BLAT, Lebanon: Spanish Prime Minister Jose Luis Rodriguez Zapatero said on Saturday his country’s troops with the UN force in Lebanon were ready to fight terrorism in order to achieve peace in the region.
“Your mission is to confront terrorism in this region, and it is something that you could encounter in attempts to establish peace,” he told Spanish peacekeepers in the southern Lebanese village of Blat.
“Our aim is to reach a comprehensive and just peace” in the region, he said, according to an Arabic translation of his speech in Spanish during a ceremony at the Spanish contingent’s headquarters in Blat.
“Peace in this region is directly linked to world peace, stability and the fight against terrorism which has been the cause of many crises around the world,” he said.
Zapatero and Spanish Defence Minister Jose Antonio Alonso arrived early on Saturday on a surprise visit to meet Lebanese officials and Spanish peacekeepers serving with the UN Interim Force in Lebanon (UNIFIL).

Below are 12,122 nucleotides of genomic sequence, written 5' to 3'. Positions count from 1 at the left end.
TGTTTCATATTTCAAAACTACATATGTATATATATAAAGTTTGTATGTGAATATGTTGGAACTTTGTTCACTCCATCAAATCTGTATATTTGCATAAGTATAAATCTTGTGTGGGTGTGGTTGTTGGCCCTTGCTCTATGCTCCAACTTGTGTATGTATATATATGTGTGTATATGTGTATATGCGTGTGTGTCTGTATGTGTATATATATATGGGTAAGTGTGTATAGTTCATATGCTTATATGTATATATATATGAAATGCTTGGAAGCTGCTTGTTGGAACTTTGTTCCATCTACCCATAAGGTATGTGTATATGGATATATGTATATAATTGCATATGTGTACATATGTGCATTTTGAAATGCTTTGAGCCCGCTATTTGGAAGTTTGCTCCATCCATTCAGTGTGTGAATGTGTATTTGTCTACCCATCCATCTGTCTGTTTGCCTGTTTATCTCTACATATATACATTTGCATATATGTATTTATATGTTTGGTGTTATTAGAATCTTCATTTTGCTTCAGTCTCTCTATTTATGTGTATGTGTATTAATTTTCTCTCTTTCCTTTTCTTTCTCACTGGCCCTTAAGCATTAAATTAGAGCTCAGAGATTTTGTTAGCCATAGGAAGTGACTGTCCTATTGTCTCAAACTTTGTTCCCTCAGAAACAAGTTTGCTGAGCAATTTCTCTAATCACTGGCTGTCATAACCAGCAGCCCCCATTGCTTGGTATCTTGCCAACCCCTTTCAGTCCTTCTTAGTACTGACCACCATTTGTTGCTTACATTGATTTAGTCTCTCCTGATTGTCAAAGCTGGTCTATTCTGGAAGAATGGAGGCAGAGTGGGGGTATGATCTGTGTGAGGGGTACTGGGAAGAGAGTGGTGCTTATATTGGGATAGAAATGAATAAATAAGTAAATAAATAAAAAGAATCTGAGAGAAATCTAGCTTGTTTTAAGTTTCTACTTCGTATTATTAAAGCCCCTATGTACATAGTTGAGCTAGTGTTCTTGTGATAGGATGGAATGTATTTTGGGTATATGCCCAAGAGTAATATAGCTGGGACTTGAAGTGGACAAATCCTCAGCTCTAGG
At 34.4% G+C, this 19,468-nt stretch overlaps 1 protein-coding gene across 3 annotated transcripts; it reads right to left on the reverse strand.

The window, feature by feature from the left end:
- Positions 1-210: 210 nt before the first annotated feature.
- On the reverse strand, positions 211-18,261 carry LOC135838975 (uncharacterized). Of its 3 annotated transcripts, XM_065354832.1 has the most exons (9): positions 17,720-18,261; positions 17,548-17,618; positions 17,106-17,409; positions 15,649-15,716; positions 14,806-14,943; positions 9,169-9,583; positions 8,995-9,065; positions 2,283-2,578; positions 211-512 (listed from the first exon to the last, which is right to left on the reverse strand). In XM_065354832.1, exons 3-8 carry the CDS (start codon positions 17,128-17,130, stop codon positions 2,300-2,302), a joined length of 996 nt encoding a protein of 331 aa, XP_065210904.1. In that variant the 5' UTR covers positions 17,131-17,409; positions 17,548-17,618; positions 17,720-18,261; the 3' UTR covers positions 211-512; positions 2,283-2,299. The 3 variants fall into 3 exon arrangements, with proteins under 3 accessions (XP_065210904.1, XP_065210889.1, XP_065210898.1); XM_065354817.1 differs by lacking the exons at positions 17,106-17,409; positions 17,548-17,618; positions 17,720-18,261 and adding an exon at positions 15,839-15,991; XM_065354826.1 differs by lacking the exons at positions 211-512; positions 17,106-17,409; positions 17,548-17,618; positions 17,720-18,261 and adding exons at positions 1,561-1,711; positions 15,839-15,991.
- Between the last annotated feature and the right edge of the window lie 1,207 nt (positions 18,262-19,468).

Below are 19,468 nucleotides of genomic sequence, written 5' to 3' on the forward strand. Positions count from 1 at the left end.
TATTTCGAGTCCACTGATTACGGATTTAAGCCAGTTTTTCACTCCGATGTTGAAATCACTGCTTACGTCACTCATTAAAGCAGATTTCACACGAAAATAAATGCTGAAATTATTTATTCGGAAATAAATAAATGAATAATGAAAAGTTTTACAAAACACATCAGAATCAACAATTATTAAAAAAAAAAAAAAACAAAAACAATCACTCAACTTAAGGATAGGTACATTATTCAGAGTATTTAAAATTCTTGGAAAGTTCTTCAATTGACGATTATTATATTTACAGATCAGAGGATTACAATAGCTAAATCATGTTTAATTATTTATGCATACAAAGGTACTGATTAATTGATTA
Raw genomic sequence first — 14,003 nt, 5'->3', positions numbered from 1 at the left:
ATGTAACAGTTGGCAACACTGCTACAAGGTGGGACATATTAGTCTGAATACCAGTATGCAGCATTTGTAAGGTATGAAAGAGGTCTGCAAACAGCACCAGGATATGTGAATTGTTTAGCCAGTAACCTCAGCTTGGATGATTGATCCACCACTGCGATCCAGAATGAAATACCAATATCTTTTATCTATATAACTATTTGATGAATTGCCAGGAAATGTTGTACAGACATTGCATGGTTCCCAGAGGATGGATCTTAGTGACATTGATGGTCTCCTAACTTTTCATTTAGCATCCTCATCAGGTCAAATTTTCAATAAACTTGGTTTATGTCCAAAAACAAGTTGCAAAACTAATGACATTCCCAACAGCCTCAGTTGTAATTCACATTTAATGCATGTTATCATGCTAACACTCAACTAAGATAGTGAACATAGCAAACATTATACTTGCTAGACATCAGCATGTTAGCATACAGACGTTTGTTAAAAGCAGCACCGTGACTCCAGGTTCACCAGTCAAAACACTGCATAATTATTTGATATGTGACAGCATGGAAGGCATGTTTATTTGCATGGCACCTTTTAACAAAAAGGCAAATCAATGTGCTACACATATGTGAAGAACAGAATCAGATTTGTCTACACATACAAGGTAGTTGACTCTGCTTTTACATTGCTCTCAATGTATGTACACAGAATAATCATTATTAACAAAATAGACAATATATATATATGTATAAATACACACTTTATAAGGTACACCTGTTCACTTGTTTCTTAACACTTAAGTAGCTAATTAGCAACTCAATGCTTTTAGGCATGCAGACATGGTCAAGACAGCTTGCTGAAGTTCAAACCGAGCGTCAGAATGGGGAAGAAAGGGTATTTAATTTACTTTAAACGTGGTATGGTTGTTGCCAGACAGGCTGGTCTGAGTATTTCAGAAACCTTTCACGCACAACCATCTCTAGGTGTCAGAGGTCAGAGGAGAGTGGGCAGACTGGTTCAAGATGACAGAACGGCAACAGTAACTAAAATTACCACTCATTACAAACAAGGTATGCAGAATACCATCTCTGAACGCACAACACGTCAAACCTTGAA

The Spanish premier met his Lebanese counterpart Fuad Siniora after arriving at Beirut airport, officials said.
Spain has nearly 1,100 troops in south-eastern Lebanon near the border with Israel as part of UNIFIL, which was boosted to more than 13,000 soldiers after the 2006 war between Israel and Lebanon’s militant group Hizbullah. Six members of the Spanish contingent were killed last June 24 when a booby-trapped car exploded as their patrol vehicle passed by.
Unconfirmed media reports said the attack was carried out by al-Qaeda-linked Islamists, and Alonso attributed it to “a terrorist cell comprising possibly foreign individuals, that is, non-Lebanese.” Last week, the Spanish newspaper El Mundo said Syria’s secret service has threatened Spanish soldiers in Lebanon in a bid to block the extradition of suspected arms dealer Monzer Al-Kassar to the United States.
Spain has been one of the leading countries trying to end Lebanon’s long-standing political crisis amid deep divisions between the pro-Western ruling coalition and the opposition, backed by Syria and Iran.
Spanish Foreign Minister Miguel Angel Moratinos has made several trips to Beirut and to powerful neighbour Syria in a bid to help break the deadlock over the past few months.
Lebanon has also been without a president since the mandate of pro-Syrian Emile Lahoud expired on Nov 23 amid sharp divisions between the ruling majority and the opposition.